This is why the removal of these despotic regimes is so central to the deconstruction of political Islam. One cannot happen without the other. Along the same vein, many Muslims simply don’t have the understanding of Islamic theology and jurisprudence, and especially Koranic Arabic, in order to defeat the Islamists. The central nucleus of success of the Western enlightenment was education and infectious discovery. This desire to question authority with knowledge and thirst for freedom has yet to re-infect the Muslim mind en masse in over 500 years. Thus the intellectual voices of anti-Islamism are going to be less common. But with support they will awaken and triumph.
At some point I hope our nation realizes that our greatest asset in defeating political Islam is devotional Muslims.
Lopez: What do you say to people who contend that Islam is by its very nature violent?
Jasser: I would contend that certainly many extremist Muslims (some studies say 5-10 percent of all Muslims are militant) demonstrate a predilection toward violence, which they enact in the name of Islam. This is no doubt a very concerning figure considering the total number of Muslims in the world and the impact of only one event upon our way of life. Also, there are certainly passages in the Koran which provide for specific examples in Islamic history of a “just war,” in which God permitted Muslims the armed defense of their community against the pagans. It is my belief that these were specific examples in the early seventh century, and are not transferable to today, except as concerns a “just war theory.” All of the major faiths have theological underpinnings of “just war theory,” and it being a principle of last resort. The interpretation of those verses discussing war is dependent upon the morality of the Muslim reader, and the separation of history and religion. The Muslims of today must theologically articulate a primary loyalty and reliance upon their individual nation’s decisions for war, and thus relegate to history any concept of a Muslim nation or ummah playing a role in just war theory. Certainly, Muslims must modernize our theology of just war. The key is that I, as a Muslim, articulate an ideology that coincides with unqualified allegiance to my citizenship pledge and American national interests, over any Islamist interpretations.
I would argue that I was not created in a vacuum, and my family taught me the same moral constructs that my Jewish and Christian friends throughout my life, shared with me concerning national allegiance, war, and violence. I read from the same Koran as the radicals. But I was taught to be, by nature, humble, honest, compassionate, and loving. There is no doubt that Muslims need to build American institutions, which flood the public space after every evil pronouncement from militant Islamists with a counter-jihad interpretation — — a jihad against jihad. Nonviolent re-interpretations of the passages in today’s context to counter Osama Bin Laden and al Qaeda’s twisted injunctions to war against the west are very prevalent in the Muslim community, but unfortunately, difficult to find in the theological academia since that was abandoned by the pious masses around the 14th century. It should be the work of organizations like AIFD to respond directly to Bin Laden, the Wahhabis, salafists, deobandis, the Taliban, and other extremists when they interpret our scripture in a way that is violent or incompatible with our citizenship pledge or loyalty to our nation.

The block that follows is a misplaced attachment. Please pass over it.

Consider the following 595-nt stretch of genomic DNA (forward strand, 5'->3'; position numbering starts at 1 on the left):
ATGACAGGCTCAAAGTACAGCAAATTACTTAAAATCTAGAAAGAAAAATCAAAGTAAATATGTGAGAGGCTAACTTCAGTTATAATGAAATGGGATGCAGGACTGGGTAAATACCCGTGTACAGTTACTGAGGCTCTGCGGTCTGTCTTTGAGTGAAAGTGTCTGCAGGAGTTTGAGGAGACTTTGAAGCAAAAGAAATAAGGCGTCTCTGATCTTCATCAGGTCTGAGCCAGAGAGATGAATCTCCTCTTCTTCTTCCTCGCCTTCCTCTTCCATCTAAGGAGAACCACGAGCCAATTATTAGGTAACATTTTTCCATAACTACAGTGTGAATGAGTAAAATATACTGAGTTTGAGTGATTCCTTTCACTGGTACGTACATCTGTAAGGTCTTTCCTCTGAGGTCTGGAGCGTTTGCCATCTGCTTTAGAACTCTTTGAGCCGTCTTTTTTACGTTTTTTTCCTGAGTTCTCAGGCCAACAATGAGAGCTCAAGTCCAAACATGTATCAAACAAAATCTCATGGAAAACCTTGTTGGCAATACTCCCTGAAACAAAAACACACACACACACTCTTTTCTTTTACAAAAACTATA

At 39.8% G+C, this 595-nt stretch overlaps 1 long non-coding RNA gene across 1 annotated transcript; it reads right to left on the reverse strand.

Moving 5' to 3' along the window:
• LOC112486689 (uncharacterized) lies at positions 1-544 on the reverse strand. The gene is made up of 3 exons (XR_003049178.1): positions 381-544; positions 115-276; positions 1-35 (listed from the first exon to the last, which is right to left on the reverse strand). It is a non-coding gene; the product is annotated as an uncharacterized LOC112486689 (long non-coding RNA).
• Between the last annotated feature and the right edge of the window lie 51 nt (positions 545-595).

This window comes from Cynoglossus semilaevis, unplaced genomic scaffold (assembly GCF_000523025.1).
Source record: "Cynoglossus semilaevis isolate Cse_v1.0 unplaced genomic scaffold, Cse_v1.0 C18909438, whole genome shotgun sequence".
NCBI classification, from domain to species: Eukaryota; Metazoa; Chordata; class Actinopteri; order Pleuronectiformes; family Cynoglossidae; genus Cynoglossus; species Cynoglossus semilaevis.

The question of the central nature of Islam rests on two issues. First, the values and morality of Islam are not derived de novo from the text itself, which can be twisted by any deviant who chooses to become God on earth. But rather, the individual morality comes from the superego or conscience of the individual reading the text. Thus the nature of Islam is measured more by the values which Muslim families teach their children, than by the radical published interpretations of passages, which can be more of a reflection of the thugs and theocrats in power over publishing houses, rather than the religion itself as it is practiced by the Muslim masses. Thus, while ultimately, all morality comes from God, the faithful are moral from within themselves and not from a text.
Second, the morality of the messenger of Islam, the Prophet Mohammed, is central to the believability of the question of the violent or non-violent nature of Islam. Ultimately, what matters the most is not whether I can come to an agreement with Osama bin Laden over how violently aggressive, or humbly nonviolent the Prophet Mohammed was. What matters most to the world today is that my interpretation of my faith, its messenger, and its scripture today is based upon a moral code which is consistent with the moral code of the vast majority of other Americans, and our rule of law in the 21st century. What matters most is that my construct of citizenship and belief in American exceptionalism is not at conflict with any aspect of being Muslim.
I supported and continue to support the doctrine of preemption in Iraq on moral grounds that greater harm to Iraqis and global security would come from leaving Saddam in power. This could be considered violent but it is reasonable, because our leaders and military generals are moral people who enforced a war of liberation in the long term interests of the Iraqi citizenry. This does not make Americans by nature violent. Similarly, in as far as ‘just war theory’ is concerned in Islamic history, Muslims believe that Mohammed was a moral man, and that while God corrected him in our scripture if he went astray, the passages which condone violence do so as a last resort, and with the same moral mandate of “just war” as our free governments use today. This is all with the understanding that for Muslims now living in modernity, the concept of a ‘religious state’ is archaic, and must be relegated to history as inferior and outdated when compared to today’s Western secular democracies.